July Selection: Let The Great World Spin (2009) by Colum McCann

Here is my selection for our book club meeting on July 9th, 2013:

Today, when we think of New York’s Twin Towers and we envision throngs of New Yorkers looking up into the sky in wonder at an almost unimaginable event that is happening up there, well, we of course think of September 11, 2001.

But 27 years before that date, in August, 1974, a French acrobat named Philippe Petit amazed the world by stringing a cable between the two twin towers and then proceeded to walk from tower to tower, several times, on that thin ribbon of steel. The award winning documentary film, “Man on Wire,” captures that event in a stunning montage.

In June, 2009, Colum McCann published Let the Great World Spin, a novel that uses Petit’s daring, aerial act as the backdrop to a tale of New York and some of its citizens whose lives interconnect in mysterious and moving ways.

Let the Great World Spin won the 2009 U. S. National Book Award for Fiction and the 2011 International IMPAC Dublin Literary Award, one of the writing world’s most prestigious honors.

On July 29, 2009, Jonathan Mahler wrote in a New York Times book review that Let the Great World Spin is “one of the most electric, profound novels I have read in years.” Mahler also said in that review, “Let the Great World Spin will sneak up on you. It begins slowly and quietly on the other side of the ocean. There, in a seaside town in Ireland (McCann was born in Dublin but now lives in New York), we are introduced to two of its central characters, a budding monk named Corrigan and his aimless brother, Ciaran.”

Here’s a link to a New Yorker Fiction podcast from i-tunes:
#15 on that list is Colum McCann reading “Transatlantic.” It is one of the most riveting stories I’ve heard read on that podcast in many a month, and it is one of the stories around which his new novel “Transatlantic” has been constructed.

As we often remind one another when introducing a book selection, I encourage you to resist reading reviews until after you have read novel so that what happens on the page is not given away. However, for some general background about Colum McCann you might want to peruse the article that just appeared in the New York Times Magazine:

This is a summer novel to be savored, surprised by, and eventually discussed at our July 9th meeting. Jim Robbins has graciously offered to open his lovely home to us that morning. I look forward to seeing you there.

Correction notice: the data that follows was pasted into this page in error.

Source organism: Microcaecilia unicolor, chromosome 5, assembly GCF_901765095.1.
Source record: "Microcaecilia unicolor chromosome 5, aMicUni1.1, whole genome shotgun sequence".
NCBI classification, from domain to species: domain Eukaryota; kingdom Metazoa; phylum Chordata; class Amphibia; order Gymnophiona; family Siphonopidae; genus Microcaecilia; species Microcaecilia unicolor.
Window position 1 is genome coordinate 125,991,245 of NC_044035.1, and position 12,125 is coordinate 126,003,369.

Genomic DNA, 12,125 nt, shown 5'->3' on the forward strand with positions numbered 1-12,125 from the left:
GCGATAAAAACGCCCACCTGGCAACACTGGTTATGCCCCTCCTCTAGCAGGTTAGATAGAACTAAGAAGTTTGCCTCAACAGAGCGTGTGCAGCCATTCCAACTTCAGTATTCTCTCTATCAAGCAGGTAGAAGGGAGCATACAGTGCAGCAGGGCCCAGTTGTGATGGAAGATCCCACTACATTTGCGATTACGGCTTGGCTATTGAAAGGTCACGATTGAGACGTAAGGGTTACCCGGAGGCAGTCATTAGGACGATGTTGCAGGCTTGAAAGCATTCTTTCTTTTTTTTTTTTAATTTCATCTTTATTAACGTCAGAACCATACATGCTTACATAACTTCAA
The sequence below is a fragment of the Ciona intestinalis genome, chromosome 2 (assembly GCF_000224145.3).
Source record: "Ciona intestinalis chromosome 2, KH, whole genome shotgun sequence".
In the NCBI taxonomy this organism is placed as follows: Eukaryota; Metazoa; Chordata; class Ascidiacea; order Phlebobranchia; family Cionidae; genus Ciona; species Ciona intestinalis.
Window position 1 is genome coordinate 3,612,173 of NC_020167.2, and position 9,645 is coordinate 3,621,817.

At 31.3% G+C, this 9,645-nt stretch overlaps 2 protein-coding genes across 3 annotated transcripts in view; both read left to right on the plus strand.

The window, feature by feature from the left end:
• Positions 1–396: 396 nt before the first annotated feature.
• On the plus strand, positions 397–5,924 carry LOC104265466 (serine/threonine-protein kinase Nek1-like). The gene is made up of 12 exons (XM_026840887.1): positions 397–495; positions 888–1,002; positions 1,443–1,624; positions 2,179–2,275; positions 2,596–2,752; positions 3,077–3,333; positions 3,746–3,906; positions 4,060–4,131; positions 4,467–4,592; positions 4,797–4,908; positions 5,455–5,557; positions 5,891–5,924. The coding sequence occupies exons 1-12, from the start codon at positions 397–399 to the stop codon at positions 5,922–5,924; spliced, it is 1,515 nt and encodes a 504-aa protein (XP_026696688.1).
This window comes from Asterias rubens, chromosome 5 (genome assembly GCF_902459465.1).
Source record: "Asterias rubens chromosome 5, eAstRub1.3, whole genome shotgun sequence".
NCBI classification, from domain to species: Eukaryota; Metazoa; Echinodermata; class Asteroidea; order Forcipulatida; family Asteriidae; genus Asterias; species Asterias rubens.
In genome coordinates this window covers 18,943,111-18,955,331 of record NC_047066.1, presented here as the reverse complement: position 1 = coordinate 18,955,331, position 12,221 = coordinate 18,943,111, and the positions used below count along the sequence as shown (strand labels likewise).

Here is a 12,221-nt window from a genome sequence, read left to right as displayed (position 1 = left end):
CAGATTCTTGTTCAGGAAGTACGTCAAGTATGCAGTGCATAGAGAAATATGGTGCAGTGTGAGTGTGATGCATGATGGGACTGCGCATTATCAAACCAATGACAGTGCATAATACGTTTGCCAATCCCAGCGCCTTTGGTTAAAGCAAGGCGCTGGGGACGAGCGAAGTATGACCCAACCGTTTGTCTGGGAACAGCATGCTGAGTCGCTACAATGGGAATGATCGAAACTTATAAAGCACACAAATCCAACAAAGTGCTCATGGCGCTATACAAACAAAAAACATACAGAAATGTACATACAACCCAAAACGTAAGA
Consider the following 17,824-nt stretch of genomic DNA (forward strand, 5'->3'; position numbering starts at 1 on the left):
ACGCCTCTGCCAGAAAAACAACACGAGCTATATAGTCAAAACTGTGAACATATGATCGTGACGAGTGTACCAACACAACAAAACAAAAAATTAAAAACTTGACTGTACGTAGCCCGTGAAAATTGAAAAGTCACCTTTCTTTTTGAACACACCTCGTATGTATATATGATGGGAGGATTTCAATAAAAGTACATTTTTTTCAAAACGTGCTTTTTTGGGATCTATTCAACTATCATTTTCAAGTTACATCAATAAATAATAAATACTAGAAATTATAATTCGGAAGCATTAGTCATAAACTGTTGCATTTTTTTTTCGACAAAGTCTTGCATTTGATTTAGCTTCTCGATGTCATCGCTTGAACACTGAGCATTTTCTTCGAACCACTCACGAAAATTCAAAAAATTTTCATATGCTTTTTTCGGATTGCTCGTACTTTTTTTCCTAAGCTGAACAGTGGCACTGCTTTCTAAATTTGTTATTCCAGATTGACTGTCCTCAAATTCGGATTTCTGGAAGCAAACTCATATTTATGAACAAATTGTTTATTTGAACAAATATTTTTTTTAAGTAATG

Ron Powers


About powersron

I'm a member of the Tacoma Retired Men's Book Club.
This entry was posted in 2013 Selections, Let the Great World Spin and tagged , . Bookmark the permalink.

4 Responses to July Selection: Let The Great World Spin (2009) by Colum McCann

  1. Jim Robbins says:

  2. Ron Boothe says:

    Redemption through Apricots and Grapefruits

    There is so much to like about LET THE GREAT WORLD SPIN. I just want to make one small comment here. The character who leaves us with a sense of redemption and hope for the future at the end of the book is Jaslyn. Twice in the last chapter of the book, Colum McCann uses descriptive language regarding Jaslyn that involves an apricot.

    “Its as if she has bitten into the skin of an apricot.” (page 304)

    “Jaslyn thinks again of an apricot–she does not know why, but that’s what she thinks, the skin of it, the savor, the sweetness. The world spins. We stumble on. It is enough.” (page 322)

    Serendipitously, I have had a copy of Craig Arnold’s poem, MEDITATION ON A GRAPEFRUIT, attached to my refrigerator for the past several weeks because I like to think about it as I start each new day. Here is a link to the poem:



  3. Richard says:

    I would like to share the poem by Robert Frost I mentioned in the meeting: The Tuft of Flowers. http://www.online-literature.com/frost/757/

  4. Ron Powers says:

    February 28th is Colum McCann’s birthday. He is, of course, the author of one of our recent book selections, “Let the Great World Spin.”

    This year, on February 28, 2014, Garrison Keillor talked about Colum McCann for almost his entire five-minute broadcast of “The Writer’s Almanac.”

    In case you missed it, here is that broadcast in its entirety.


    It can be read, or you can click on the “Listen” link in the upper left corner to hear Keillor read it to you.


    Tucson Ron

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